Monday, December 27, 2010

Croquer: Mission Chinese Food

San Francisco is a kick ass food town, this we know. So when in Rome, how does one pick a dinner destination when there is only one slot to fill? How can you ever decide? Well, apparently just ask Lessley Anderson. She seems to always be right, and suggested without hesitation Mission Chinese Food. Once the popular Mission Street Food, the owners took their popular dishes indoors. A funny "in-the-know" type of joint, Mission Chinese Food is a pop-up inside of another restaurant - the divey Lung Shan Chinese Restaurant. Both menus are served, but the waiters seem to know which menu to drop by the table.
Perhaps due to their name and surroundings, the Mission Chinese chefs are careful to disclaim their craft, plainly labeling their offerings "Americanized Oriental Food." They are quick to bolster the term, stating: "Though we'll focus on Chinese food, we're leaving ourselves the freedom to incorporate other Asian flavor profiles. Our use of the term "oriental" is not meant to be offensive. The word is derived from a root meaning "eastern," which represents a Eurocentric orientation to Asia, and it was most often used in a bygone era when Europeans viewed the regions east of the Mediterranean as exotic lands full of "romance and intrigue." For us, as Asian-American cooks, using this loaded term is an indictment of the Eurocentricity of fine dining, but it's also meant to desensitize the term in that transcending-racism-by-not-interpreting-every-single-thing-as-racist way. You know, like the "queers" did." (cite)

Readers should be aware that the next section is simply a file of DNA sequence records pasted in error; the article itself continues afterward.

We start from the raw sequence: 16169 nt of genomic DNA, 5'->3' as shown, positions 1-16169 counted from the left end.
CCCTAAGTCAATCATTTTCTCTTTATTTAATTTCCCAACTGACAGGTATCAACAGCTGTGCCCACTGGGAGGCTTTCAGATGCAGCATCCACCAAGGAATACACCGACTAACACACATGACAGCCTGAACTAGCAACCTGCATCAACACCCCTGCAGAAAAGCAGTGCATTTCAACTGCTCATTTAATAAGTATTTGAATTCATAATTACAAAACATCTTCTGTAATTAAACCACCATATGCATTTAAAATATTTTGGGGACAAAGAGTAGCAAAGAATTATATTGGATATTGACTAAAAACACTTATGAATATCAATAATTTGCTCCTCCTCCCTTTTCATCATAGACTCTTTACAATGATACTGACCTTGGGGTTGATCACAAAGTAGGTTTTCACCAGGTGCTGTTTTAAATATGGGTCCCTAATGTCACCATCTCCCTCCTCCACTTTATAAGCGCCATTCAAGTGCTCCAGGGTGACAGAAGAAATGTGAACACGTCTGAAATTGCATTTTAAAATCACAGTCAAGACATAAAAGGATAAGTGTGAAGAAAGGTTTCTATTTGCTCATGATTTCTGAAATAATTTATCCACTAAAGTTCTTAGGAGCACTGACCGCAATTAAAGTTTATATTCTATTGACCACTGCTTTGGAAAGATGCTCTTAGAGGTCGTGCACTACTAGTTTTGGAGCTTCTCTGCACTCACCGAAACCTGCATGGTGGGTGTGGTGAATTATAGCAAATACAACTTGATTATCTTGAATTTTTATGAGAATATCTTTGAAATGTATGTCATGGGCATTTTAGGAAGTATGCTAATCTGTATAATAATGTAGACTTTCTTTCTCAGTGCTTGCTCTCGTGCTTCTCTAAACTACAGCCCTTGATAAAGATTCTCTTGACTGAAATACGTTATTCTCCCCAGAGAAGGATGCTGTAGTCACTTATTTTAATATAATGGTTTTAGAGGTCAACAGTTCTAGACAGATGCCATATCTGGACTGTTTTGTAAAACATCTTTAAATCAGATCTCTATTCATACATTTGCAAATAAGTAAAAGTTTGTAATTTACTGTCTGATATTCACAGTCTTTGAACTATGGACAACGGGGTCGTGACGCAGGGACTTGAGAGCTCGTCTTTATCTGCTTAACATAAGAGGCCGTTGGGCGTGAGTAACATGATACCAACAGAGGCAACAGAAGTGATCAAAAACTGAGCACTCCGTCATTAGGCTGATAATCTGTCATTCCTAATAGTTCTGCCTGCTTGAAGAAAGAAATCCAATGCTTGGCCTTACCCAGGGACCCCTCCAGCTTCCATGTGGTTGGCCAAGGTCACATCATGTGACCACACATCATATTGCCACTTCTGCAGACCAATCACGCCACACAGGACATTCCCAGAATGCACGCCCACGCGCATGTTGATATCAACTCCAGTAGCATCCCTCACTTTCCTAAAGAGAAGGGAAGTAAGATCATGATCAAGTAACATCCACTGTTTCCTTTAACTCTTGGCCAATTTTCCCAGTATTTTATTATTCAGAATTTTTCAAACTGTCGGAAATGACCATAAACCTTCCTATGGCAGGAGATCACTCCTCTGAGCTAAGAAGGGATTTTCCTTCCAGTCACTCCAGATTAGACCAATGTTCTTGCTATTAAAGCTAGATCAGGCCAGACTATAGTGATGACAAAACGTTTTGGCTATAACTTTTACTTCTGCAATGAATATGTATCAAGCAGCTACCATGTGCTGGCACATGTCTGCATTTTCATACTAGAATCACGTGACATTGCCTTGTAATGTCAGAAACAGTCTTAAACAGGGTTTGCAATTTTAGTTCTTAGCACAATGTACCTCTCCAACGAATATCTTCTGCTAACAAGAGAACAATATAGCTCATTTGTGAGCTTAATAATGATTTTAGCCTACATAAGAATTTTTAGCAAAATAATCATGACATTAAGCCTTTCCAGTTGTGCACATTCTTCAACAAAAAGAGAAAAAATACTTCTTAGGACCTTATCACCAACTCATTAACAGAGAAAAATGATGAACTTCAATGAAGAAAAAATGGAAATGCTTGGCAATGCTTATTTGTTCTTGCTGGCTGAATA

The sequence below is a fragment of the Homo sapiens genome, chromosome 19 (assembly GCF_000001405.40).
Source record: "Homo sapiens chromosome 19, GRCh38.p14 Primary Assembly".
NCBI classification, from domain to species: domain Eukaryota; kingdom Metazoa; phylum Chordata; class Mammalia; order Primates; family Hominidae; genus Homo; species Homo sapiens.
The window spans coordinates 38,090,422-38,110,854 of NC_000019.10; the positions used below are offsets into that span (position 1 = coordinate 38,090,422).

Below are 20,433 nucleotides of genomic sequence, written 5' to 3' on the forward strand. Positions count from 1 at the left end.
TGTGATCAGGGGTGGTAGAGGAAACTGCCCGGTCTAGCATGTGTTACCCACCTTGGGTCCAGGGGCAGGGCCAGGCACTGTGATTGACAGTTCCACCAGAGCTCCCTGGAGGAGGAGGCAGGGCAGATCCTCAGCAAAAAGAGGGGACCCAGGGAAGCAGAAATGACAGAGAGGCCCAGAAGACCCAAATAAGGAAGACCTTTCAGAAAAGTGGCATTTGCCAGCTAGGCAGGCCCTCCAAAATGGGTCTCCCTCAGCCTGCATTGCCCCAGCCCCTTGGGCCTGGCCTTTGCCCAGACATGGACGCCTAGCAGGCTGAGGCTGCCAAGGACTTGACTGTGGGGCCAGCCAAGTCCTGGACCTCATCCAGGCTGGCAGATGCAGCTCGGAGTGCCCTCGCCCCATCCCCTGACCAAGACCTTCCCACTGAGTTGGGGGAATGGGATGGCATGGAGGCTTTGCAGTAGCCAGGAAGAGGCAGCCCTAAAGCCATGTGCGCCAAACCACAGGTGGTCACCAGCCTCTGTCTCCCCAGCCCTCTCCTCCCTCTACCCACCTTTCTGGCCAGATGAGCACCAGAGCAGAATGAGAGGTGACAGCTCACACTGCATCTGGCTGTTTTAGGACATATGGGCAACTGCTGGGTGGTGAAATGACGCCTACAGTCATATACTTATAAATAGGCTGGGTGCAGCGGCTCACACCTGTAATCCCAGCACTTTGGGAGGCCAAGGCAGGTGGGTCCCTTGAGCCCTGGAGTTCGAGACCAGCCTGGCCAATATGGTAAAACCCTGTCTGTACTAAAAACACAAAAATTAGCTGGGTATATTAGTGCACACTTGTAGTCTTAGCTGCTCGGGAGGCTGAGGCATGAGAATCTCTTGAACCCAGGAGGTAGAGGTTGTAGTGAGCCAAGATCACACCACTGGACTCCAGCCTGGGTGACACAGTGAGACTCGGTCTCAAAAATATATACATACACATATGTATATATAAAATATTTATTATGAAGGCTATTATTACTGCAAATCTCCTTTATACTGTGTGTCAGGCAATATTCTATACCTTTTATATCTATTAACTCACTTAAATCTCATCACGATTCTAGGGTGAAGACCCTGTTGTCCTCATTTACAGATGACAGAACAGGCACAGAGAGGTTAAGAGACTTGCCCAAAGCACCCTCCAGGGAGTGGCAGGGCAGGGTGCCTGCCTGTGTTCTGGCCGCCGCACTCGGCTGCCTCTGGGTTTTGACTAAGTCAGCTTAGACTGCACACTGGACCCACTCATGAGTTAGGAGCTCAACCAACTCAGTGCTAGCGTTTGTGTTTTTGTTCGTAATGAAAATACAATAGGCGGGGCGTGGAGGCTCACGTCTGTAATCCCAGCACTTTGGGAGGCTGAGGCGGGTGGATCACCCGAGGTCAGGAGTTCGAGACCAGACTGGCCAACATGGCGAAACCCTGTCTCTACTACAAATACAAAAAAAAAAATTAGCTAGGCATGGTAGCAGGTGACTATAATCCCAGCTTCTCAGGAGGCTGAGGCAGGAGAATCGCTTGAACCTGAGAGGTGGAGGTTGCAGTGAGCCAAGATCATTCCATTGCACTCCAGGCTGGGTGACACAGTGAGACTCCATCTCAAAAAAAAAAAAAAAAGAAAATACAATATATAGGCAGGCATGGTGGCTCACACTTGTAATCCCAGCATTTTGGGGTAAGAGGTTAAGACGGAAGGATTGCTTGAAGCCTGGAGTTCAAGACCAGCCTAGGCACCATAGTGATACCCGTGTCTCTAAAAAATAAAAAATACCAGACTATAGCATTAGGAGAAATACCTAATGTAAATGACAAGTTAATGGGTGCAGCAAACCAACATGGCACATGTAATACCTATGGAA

This open approach to the cooking has brought an intoxicating array of atypical dishes to the menu. Selecting was near impossible. We decided to start with the tart and spicy Szechuan Pickles - Salted pickled cabbage, cucumber, roasted peanut, fresh coriander, and chili oil.
The slow-cooked Char Siu Pork Belly with tea smoked egg, ginger scallion, rolled noodles, and cucumber was melt-in-your mouth rich. Indulgence that can't not bring a smile to your face.
The Thrice Cooked Bacon was smoky and spicy - Thick cuts of meaty bacon tossed with rice cakes, bitter melon, tofu skin, scallion, black bean, and chili oil. A contender for favorite, the texture was as interesting as the flavor profile. Where have stir fried rice cakes been all my life???
The Westlake Lamb Dumplings -my other favorite- were handmade several feet away from our table. The lamb was terrifically spiced, steamed in freshly made rice dough, served with braised peanut, coriander, dill, and brown rice vinegar. Shockingly toothsome.
Lastly we sampled Lung Shan's Vegan Delight with shitake and oyster mushroom dumplings in miso soup. The light dish worked well as a palate cleanser after such a rich and incredible meal.
We sat in blissful awe, finished our beers while laughing, the soft chopping and forming of dough on the wood counter behind us. The hushed sound of happiness being wrought into consumable form.
*Mission Chinese Food donates seventy-five cents from each menu item to the SF Food Bank.

2234 Mission St.(Lung Shan Restaurant) San Francisco, CA 94110; 415.863.2800
Mission Chinese Food on Urbanspoon

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